5 Things Every Family-Owned Business Needs

5 things every family-owned business needs.

family-owned business

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Operating a family business can be a challenge at times. It’s not uncommon to find yourself caught up working in the family business instead of rather working on the business – if you know what I mean. At the beginning of this fiscal year, you are presented with an opportunity to have a sitting with your family members to deliberate on some of the things you can do to boost the performance of your business. This article highlights five key things any family business should do or have.

A succession plan

For most family businesses, succession is viewed as a goal rather than an ongoing process. If you and your family members have not set up a succession plan or identified successors, you are most likely setting your family business for failure.

Unexpected emergencies such as illnesses or the death of a key manager of the family business could potentially threaten the future success of the firm. This is why early planning on succession or transition of the company to the next generation is important. Succession planning entails determining who will step into the management of the business once you or your managing partners are not around.

If there are younger members of the family who are interested in the business, now is the time to groom them for future company management. In today’s world, you might want to expose the younger generation to the corporate world in general. This helps your children pursue their options while adding more value to your business.

A clearly defined HR policy

Family businesses tend to approach hiring differently. While some treat the family members with privileges when hiring, others treat family members like all other employees. The first approach is a dangerous one because you could end up hiring unqualified family members into key management positions leading to business failure.

Family dynamics often affect promotion and hiring procedures. For the sake of your family business’ success, it’s recommended that you put professionalism before family member privileges. The company’s human resource policy should clearly set out the qualifications, roles, and responsibilities for each position, and the expectations one must meet to be awarded a promotion.

The major cause of friction between non-family and family member employees concerns remuneration or compensation. If your company favor family members by paying and promoting them unfairly, you will have a hard time retaining qualified non-family employees. Take time to assess your current remuneration structure and make sure all employees are compensated fairly.

Investments and reinvestment plans

To grow your business strength and wealth, you will have to invest and reinvest company revenue. Due to the fact that there are multiple parties interested in a family business’ revenue, it is important to have an agreement on profit sharing and investment strategies. This will not only help avoid conflicts, but it will also boost business growth.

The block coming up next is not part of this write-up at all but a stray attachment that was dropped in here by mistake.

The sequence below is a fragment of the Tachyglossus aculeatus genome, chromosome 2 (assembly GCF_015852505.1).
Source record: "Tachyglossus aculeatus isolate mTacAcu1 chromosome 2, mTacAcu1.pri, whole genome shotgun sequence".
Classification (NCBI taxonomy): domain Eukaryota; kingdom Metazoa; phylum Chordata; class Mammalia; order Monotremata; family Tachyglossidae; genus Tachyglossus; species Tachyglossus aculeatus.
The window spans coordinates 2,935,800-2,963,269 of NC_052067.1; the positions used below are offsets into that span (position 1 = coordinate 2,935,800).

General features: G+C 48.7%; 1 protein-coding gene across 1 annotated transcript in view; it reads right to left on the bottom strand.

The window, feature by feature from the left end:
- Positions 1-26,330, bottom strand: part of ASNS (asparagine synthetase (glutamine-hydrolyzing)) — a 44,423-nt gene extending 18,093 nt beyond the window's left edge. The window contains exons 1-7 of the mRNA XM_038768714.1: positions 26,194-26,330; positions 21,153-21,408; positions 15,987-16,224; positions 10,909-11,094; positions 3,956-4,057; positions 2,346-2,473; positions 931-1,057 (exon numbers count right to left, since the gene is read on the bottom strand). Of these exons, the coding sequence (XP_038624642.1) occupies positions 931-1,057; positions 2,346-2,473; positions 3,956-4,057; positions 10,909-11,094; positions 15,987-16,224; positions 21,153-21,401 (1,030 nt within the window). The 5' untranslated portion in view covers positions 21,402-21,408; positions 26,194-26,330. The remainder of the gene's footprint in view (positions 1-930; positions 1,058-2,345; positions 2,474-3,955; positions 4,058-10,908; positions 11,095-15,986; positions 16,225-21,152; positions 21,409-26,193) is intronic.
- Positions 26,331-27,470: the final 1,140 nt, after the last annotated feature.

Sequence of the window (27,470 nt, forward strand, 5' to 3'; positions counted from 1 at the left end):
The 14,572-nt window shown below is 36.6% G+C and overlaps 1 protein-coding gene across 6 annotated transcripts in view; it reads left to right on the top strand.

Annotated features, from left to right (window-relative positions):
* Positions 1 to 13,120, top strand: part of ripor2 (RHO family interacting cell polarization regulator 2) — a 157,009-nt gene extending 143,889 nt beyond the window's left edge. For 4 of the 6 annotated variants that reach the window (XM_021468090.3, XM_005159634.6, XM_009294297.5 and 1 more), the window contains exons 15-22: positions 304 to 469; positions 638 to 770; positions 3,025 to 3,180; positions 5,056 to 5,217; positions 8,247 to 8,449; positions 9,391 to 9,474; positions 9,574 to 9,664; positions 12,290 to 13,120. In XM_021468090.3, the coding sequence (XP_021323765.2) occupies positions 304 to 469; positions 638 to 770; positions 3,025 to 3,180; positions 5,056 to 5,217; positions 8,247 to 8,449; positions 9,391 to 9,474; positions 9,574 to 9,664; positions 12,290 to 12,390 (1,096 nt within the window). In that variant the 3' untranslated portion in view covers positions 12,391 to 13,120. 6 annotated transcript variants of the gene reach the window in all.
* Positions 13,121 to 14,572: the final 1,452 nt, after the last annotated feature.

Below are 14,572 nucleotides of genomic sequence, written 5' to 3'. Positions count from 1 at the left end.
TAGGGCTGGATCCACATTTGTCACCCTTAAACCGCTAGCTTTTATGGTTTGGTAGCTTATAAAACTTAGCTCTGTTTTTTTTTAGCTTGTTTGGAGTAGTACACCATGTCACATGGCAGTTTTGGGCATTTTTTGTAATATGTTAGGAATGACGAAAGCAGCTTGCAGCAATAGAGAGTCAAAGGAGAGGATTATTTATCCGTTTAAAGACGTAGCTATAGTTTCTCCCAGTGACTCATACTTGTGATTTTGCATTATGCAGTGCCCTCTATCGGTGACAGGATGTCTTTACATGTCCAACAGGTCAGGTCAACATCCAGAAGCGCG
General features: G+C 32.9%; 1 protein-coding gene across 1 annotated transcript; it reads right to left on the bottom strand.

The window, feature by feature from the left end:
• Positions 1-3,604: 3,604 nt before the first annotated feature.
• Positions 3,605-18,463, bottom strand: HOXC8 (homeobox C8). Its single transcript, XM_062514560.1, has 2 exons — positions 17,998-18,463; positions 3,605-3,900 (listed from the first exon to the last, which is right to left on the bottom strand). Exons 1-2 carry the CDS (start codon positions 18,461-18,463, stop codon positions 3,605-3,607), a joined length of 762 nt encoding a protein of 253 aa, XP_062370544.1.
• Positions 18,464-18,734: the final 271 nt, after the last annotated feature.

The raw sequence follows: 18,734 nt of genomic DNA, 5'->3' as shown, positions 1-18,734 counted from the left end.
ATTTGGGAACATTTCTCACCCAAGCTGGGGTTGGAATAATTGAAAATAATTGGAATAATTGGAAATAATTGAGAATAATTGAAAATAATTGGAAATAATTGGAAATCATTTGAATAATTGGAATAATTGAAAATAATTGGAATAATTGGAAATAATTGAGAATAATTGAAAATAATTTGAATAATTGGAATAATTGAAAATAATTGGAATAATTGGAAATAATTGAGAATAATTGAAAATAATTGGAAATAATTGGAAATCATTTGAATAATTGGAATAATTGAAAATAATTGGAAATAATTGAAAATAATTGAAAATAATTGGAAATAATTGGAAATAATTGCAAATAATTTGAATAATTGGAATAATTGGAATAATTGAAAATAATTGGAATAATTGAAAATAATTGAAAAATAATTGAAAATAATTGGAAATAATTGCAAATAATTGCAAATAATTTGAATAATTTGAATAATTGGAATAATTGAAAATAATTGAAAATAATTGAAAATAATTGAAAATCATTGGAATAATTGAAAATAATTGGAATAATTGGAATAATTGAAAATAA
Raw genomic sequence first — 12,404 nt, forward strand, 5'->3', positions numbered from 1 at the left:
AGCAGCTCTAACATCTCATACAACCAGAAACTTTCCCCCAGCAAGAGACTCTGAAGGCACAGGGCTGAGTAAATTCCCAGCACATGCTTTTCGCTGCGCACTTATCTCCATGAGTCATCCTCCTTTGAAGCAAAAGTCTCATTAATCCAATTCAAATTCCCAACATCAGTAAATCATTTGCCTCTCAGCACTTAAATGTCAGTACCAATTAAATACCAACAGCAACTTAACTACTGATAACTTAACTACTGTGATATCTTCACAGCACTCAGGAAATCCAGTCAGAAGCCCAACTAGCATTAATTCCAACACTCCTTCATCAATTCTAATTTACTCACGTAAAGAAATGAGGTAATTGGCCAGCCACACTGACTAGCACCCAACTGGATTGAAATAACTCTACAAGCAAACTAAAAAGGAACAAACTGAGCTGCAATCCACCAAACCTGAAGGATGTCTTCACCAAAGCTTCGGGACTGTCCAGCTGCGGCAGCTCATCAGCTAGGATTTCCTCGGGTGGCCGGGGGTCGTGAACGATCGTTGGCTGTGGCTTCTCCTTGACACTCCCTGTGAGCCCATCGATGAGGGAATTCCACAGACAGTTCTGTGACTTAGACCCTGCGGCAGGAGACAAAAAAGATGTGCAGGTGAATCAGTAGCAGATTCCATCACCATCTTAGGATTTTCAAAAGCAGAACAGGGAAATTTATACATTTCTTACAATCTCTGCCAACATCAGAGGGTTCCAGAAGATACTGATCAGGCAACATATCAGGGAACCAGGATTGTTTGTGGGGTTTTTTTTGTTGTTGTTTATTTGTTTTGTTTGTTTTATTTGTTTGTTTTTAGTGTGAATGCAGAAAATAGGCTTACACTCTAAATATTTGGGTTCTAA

Investments can be done either within the business or outside the business. Investing in new technologies such as a time clock software, for example, is a reinvestment of revenue back into the company. If your business deals in household products, you can decide to invest in real estate as an external investment project.

A financial agreement

Are your family and business assets protected from interested third parties? It’s not uncommon for family businesses to run into financial troubles due to divorces, lawsuits, dissolutions, partnerships, among other financial disputes. If your family company does not have a financial agreement set in place, you could be exposing your family wealth to third party claims.

It’s recommended that your approach the topic on management and protection of family wealth early enough to avoid complications in the future. If a family member divorces, for example, and you do not have a strong premarital agreement in place, the outgoing spouse could have a substantial claim to the company’s assets.

Disagreements on financial matters are one of the major reasons why family businesses dissolve. You should invest your time in speaking to a seasoned lawyer about your current family assets ownership and protection strategies.

Integrate family into your business branding

Research shows that family businesses that refer to themselves as families in their branding benefit more from community orientation, customer perception of trustworthiness, and long-term perception of social responsibility.

Running and managing a successful family business calls for commitment and discipline from all family members. Having a well-thought-out structure that incorporates everything that has been discussed above will help your family company soar to greater heights. 

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